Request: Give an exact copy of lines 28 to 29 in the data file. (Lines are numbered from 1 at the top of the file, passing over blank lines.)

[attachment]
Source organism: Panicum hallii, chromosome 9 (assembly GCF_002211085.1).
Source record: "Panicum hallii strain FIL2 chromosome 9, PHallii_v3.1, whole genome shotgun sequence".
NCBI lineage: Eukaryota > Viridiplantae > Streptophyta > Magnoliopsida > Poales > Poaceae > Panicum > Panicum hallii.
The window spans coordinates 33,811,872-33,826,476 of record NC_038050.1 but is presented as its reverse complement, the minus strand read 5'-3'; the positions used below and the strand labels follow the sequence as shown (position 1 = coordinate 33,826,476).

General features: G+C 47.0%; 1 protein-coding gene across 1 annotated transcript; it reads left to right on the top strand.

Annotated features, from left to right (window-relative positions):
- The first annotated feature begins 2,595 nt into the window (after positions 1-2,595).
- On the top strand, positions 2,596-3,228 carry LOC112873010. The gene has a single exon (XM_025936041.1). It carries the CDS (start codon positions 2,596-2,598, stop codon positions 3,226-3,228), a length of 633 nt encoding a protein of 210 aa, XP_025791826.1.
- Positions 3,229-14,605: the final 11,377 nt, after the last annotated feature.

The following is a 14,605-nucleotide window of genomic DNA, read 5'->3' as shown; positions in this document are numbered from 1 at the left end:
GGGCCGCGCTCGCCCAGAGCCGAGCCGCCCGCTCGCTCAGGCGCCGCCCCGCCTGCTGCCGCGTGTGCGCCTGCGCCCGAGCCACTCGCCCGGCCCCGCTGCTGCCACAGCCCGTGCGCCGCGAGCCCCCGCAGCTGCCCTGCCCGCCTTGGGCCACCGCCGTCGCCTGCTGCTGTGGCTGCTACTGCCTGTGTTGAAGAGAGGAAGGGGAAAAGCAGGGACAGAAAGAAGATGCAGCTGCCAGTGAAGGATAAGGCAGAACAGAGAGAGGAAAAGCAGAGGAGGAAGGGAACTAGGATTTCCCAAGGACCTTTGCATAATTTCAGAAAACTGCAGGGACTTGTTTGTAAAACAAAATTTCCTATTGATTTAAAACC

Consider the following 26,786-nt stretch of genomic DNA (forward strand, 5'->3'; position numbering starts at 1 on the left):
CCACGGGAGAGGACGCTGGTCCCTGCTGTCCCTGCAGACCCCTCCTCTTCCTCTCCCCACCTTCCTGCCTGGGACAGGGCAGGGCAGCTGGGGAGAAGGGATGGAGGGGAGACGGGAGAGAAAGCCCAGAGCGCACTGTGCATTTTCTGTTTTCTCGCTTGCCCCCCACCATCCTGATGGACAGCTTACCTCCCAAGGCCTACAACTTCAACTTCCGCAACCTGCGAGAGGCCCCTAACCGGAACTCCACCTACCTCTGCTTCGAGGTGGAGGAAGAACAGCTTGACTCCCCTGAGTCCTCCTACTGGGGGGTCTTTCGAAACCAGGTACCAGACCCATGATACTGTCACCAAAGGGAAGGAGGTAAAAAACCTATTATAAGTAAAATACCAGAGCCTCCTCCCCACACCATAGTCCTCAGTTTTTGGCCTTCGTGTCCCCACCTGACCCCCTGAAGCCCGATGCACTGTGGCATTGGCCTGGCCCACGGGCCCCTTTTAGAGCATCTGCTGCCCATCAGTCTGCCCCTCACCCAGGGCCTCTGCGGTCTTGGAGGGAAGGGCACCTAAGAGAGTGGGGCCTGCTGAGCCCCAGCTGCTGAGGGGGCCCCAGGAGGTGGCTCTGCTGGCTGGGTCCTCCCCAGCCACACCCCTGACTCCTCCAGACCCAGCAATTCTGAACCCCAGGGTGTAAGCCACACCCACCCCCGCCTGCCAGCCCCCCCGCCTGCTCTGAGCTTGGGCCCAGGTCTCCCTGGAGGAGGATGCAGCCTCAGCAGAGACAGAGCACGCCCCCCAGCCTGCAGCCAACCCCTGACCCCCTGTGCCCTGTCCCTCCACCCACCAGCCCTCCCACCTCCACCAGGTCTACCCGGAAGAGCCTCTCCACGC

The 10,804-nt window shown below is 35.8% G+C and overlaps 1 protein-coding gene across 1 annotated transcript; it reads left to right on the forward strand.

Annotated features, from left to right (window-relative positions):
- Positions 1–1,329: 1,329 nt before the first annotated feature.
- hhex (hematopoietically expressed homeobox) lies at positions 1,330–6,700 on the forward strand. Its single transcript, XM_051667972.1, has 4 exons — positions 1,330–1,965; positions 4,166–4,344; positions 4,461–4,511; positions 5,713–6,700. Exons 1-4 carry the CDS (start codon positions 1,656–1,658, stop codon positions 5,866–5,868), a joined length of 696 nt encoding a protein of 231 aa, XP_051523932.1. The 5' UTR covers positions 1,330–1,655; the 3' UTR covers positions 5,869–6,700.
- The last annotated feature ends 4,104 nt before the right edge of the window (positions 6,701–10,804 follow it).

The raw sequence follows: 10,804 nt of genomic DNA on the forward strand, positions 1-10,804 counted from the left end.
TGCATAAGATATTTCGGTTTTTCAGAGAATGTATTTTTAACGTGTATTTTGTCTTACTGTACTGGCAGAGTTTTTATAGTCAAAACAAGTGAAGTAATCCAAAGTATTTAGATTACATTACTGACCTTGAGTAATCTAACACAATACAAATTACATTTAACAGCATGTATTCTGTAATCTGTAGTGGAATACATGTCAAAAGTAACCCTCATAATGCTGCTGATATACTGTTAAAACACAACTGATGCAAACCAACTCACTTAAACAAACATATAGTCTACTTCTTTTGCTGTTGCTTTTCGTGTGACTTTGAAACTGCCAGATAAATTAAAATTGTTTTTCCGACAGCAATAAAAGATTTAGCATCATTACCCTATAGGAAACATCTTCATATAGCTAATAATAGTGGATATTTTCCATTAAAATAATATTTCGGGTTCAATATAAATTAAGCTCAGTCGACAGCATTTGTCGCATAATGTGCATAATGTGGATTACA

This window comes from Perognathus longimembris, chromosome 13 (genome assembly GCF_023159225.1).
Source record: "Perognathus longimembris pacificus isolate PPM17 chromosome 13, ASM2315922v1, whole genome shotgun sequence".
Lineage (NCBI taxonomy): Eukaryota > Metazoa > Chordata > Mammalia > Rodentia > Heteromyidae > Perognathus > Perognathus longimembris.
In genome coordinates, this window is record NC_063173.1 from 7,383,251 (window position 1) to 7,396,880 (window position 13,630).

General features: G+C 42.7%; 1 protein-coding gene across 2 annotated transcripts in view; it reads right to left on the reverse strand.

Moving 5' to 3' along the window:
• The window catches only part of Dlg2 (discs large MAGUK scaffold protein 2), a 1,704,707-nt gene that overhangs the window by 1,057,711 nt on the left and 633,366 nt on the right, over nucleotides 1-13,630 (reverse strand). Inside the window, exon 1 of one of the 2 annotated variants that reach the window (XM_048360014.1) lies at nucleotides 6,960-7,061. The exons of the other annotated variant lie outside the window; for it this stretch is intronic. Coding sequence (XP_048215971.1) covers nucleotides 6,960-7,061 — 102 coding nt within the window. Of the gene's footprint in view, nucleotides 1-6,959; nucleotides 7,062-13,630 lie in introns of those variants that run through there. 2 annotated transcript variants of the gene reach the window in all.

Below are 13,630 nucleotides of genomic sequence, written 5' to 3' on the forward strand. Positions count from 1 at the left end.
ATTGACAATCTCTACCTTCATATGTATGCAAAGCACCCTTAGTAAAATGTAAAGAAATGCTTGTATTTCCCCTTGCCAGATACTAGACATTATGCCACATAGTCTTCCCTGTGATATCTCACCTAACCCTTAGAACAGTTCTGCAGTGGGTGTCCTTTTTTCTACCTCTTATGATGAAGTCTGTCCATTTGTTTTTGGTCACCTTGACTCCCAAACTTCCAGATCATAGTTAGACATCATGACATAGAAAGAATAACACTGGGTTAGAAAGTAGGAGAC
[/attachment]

Below are 13,630 nucleotides of genomic sequence, written 5' to 3' on the forward strand. Positions count from 1 at the left end.
ATTGACAATCTCTACCTTCATATGTATGCAAAGCACCCTTAGTAAAATGTAAAGAAATGCTTGTATTTCCCCTTGCCAGATACTAGACATTATGCCACATAGTCTTCCCTGTGATATCTCACCTAACCCTTAGAACAGTTCTGCAGTGGGTGTCCTTTTTTCTACCTCTTATGATGAAGTCTGTCCATTTGTTTTTGGTCACCTTGACTCCCAAACTTCCAGATCATAGTTAGACATCATGACATAGAAAGAATAACACTGGGTTAGAAAGTAGGAGAC